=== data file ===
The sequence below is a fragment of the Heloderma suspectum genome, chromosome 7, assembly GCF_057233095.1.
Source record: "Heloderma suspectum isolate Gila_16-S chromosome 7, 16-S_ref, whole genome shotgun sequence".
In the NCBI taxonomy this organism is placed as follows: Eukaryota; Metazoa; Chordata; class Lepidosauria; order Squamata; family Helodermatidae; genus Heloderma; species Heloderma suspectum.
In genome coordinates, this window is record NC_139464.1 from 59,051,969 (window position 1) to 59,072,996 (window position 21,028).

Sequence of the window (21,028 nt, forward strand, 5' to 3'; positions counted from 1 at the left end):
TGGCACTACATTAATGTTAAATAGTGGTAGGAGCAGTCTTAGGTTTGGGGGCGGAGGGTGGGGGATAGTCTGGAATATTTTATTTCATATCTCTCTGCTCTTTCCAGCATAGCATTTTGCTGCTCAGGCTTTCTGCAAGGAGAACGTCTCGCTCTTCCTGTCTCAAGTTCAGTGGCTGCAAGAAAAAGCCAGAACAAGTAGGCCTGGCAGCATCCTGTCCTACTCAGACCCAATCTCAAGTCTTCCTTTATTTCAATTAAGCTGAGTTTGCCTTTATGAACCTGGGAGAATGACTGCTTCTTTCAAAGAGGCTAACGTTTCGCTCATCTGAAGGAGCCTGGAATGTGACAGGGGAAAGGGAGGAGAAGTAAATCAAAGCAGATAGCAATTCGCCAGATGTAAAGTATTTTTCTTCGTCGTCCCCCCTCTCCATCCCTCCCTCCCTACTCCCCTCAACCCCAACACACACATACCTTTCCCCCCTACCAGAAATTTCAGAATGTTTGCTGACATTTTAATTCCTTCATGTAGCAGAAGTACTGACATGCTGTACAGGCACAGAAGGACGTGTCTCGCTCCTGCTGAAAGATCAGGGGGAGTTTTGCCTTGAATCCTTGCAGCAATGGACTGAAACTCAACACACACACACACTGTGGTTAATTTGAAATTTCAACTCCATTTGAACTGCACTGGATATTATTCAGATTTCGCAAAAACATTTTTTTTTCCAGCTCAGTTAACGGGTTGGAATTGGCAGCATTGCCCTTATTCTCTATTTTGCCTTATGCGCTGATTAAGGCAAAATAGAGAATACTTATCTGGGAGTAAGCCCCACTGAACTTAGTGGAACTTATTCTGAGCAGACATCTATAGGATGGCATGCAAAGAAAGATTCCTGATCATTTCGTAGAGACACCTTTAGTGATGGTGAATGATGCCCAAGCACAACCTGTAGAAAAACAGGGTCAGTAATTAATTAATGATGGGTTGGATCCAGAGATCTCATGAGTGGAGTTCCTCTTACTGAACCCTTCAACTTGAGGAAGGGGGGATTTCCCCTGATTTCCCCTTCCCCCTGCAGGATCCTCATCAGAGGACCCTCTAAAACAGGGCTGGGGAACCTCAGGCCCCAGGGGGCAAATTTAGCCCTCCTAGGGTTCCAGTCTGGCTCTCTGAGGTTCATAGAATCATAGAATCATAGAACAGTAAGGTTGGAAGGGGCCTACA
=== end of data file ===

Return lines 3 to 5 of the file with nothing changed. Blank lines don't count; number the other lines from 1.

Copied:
In the NCBI taxonomy this organism is placed as follows: Eukaryota; Metazoa; Chordata; class Lepidosauria; order Squamata; family Helodermatidae; genus Heloderma; species Heloderma suspectum.
In genome coordinates, this window is record NC_139464.1 from 59,051,969 (window position 1) to 59,072,996 (window position 21,028).

Sequence of the window (21,028 nt, forward strand, 5' to 3'; positions counted from 1 at the left end):